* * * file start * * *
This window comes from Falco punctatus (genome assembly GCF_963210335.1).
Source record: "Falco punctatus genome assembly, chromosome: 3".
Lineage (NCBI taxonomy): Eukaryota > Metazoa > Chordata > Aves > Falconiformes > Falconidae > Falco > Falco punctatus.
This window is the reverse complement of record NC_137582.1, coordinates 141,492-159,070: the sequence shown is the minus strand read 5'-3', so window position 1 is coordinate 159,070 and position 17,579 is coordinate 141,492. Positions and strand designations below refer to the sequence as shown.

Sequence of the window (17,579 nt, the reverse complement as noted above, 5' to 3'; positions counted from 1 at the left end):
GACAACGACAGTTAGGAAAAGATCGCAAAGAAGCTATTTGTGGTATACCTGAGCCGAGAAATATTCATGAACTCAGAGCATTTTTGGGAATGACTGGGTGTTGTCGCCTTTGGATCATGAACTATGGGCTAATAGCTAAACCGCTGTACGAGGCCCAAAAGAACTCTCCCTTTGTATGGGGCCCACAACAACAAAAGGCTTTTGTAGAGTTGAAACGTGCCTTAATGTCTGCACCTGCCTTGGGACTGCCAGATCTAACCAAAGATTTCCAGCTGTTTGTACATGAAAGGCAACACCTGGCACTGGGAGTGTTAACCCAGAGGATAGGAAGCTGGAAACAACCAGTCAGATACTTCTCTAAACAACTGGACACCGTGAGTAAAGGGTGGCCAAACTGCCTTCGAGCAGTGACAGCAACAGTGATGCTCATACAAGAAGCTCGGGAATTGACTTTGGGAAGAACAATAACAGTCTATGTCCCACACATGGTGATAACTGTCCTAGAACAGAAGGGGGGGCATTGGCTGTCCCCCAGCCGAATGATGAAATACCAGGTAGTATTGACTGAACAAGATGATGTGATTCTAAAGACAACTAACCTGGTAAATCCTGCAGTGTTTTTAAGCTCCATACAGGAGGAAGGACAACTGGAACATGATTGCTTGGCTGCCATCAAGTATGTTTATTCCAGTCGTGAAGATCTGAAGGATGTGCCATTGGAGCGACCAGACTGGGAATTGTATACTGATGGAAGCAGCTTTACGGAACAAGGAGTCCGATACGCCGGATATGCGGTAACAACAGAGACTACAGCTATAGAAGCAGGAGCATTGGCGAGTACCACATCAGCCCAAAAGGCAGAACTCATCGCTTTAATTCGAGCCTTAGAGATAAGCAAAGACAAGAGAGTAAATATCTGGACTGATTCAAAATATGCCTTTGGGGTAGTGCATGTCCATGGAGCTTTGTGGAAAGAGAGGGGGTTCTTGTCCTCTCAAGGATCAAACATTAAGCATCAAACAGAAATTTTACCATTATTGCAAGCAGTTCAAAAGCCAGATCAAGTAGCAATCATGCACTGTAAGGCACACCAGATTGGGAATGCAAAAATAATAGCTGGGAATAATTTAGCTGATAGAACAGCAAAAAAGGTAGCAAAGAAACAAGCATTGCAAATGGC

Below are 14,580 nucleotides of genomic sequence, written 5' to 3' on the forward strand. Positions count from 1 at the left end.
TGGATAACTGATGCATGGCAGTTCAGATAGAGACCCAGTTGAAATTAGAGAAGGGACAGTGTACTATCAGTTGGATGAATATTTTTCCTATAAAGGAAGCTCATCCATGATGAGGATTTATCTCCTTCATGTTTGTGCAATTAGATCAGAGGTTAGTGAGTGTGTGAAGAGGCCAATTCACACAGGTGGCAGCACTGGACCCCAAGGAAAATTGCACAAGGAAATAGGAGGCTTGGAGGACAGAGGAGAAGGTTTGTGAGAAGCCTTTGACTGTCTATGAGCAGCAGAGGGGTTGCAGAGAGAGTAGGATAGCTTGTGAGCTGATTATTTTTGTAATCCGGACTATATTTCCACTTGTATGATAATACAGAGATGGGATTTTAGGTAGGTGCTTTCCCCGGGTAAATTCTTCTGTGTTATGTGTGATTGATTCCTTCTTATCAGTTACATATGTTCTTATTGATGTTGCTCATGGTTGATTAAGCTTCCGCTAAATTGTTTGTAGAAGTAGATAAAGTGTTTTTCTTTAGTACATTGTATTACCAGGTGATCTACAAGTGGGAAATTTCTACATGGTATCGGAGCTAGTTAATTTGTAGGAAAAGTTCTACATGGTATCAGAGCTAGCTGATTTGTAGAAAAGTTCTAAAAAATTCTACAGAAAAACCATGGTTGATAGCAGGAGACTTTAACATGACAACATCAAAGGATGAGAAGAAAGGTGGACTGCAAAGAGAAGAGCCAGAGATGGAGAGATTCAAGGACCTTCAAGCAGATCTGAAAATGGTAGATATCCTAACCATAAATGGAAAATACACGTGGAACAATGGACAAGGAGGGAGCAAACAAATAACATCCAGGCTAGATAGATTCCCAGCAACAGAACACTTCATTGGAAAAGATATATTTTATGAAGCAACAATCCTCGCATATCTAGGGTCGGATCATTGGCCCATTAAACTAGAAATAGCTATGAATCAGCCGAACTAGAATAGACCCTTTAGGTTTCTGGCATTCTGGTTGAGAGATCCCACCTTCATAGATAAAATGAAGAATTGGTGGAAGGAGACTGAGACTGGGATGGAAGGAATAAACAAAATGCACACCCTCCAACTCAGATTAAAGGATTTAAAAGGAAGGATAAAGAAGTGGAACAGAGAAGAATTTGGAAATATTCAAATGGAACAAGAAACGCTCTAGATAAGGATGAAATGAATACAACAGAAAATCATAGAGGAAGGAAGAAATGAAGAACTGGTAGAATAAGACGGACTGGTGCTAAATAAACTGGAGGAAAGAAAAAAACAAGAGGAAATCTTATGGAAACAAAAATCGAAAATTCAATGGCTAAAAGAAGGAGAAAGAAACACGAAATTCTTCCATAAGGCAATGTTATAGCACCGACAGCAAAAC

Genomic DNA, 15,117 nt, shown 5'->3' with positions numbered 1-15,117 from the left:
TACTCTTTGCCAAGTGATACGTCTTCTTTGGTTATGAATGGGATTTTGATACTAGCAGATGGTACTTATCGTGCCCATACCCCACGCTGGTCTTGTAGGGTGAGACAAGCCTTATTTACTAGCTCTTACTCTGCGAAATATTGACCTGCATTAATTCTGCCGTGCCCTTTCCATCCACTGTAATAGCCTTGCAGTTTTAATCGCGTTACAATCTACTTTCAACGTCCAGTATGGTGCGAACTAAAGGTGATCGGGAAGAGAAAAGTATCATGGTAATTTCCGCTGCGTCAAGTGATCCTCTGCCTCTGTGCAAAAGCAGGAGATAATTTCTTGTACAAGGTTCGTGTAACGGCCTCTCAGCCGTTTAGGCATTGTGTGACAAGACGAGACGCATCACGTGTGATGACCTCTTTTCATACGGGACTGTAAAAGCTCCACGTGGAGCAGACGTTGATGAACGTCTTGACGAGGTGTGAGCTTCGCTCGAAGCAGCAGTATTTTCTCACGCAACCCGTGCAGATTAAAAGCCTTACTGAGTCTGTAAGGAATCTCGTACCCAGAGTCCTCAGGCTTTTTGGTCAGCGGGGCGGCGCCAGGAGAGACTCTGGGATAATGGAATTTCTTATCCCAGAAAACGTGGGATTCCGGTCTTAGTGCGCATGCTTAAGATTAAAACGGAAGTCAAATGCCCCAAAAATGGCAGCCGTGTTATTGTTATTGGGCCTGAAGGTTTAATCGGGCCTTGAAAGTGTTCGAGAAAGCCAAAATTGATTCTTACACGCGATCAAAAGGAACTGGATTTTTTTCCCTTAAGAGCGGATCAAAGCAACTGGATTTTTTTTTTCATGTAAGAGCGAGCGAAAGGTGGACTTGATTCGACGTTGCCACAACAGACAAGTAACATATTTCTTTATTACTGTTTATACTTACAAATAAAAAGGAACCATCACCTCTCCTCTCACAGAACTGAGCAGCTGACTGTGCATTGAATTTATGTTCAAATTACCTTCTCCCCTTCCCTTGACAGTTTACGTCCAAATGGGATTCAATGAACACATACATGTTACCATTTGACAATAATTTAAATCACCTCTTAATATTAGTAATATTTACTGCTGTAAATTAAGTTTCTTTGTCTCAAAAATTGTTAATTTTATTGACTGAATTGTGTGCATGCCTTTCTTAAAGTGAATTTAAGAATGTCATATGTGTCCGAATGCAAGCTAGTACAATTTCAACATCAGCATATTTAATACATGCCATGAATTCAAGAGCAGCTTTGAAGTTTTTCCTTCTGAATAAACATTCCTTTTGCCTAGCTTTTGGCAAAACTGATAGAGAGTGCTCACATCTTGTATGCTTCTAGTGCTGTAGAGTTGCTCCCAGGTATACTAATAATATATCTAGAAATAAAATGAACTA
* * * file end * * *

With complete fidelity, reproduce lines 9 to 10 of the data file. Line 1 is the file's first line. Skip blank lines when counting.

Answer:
Genomic DNA, 15,117 nt, shown 5'->3' with positions numbered 1-15,117 from the left:
TACTCTTTGCCAAGTGATACGTCTTCTTTGGTTATGAATGGGATTTTGATACTAGCAGATGGTACTTATCGTGCCCATACCCCACGCTGGTCTTGTAGGGTGAGACAAGCCTTATTTACTAGCTCTTACTCTGCGAAATATTGACCTGCATTAATTCTGCCGTGCCCTTTCCATCCACTGTAATAGCCTTGCAGTTTTAATCGCGTTACAATCTACTTTCAACGTCCAGTATGGTGCGAACTAAAGGTGATCGGGAAGAGAAAAGTATCATGGTAATTTCCGCTGCGTCAAGTGATCCTCTGCCTCTGTGCAAAAGCAGGAGATAATTTCTTGTACAAGGTTCGTGTAACGGCCTCTCAGCCGTTTAGGCATTGTGTGACAAGACGAGACGCATCACGTGTGATGACCTCTTTTCATACGGGACTGTAAAAGCTCCACGTGGAGCAGACGTTGATGAACGTCTTGACGAGGTGTGAGCTTCGCTCGAAGCAGCAGTATTTTCTCACGCAACCCGTGCAGATTAAAAGCCTTACTGAGTCTGTAAGGAATCTCGTACCCAGAGTCCTCAGGCTTTTTGGTCAGCGGGGCGGCGCCAGGAGAGACTCTGGGATAATGGAATTTCTTATCCCAGAAAACGTGGGATTCCGGTCTTAGTGCGCATGCTTAAGATTAAAACGGAAGTCAAATGCCCCAAAAATGGCAGCCGTGTTATTGTTATTGGGCCTGAAGGTTTAATCGGGCCTTGAAAGTGTTCGAGAAAGCCAAAATTGATTCTTACACGCGATCAAAAGGAACTGGATTTTTTTCCCTTAAGAGCGGATCAAAGCAACTGGATTTTTTTTTTCATGTAAGAGCGAGCGAAAGGTGGACTTGATTCGACGTTGCCACAACAGACAAGTAACATATTTCTTTATTACTGTTTATACTTACAAATAAAAAGGAACCATCACCTCTCCTCTCACAGAACTGAGCAGCTGACTGTGCATTGAATTTATGTTCAAATTACCTTCTCCCCTTCCCTTGACAGTTTACGTCCAAATGGGATTCAATGAACACATACATGTTACCATTTGACAATAATTTAAATCACCTCTTAATATTAGTAATATTTACTGCTGTAAATTAAGTTTCTTTGTCTCAAAAATTGTTAATTTTATTGACTGAATTGTGTGCATGCCTTTCTTAAAGTGAATTTAAGAATGTCATATGTGTCCGAATGCAAGCTAGTACAATTTCAACATCAGCATATTTAATACATGCCATGAATTCAAGAGCAGCTTTGAAGTTTTTCCTTCTGAATAAACATTCCTTTTGCCTAGCTTTTGGCAAAACTGATAGAGAGTGCTCACATCTTGTATGCTTCTAGTGCTGTAGAGTTGCTCCCAGGTATACTAATAATATATCTAGAAATAAAATGAACTA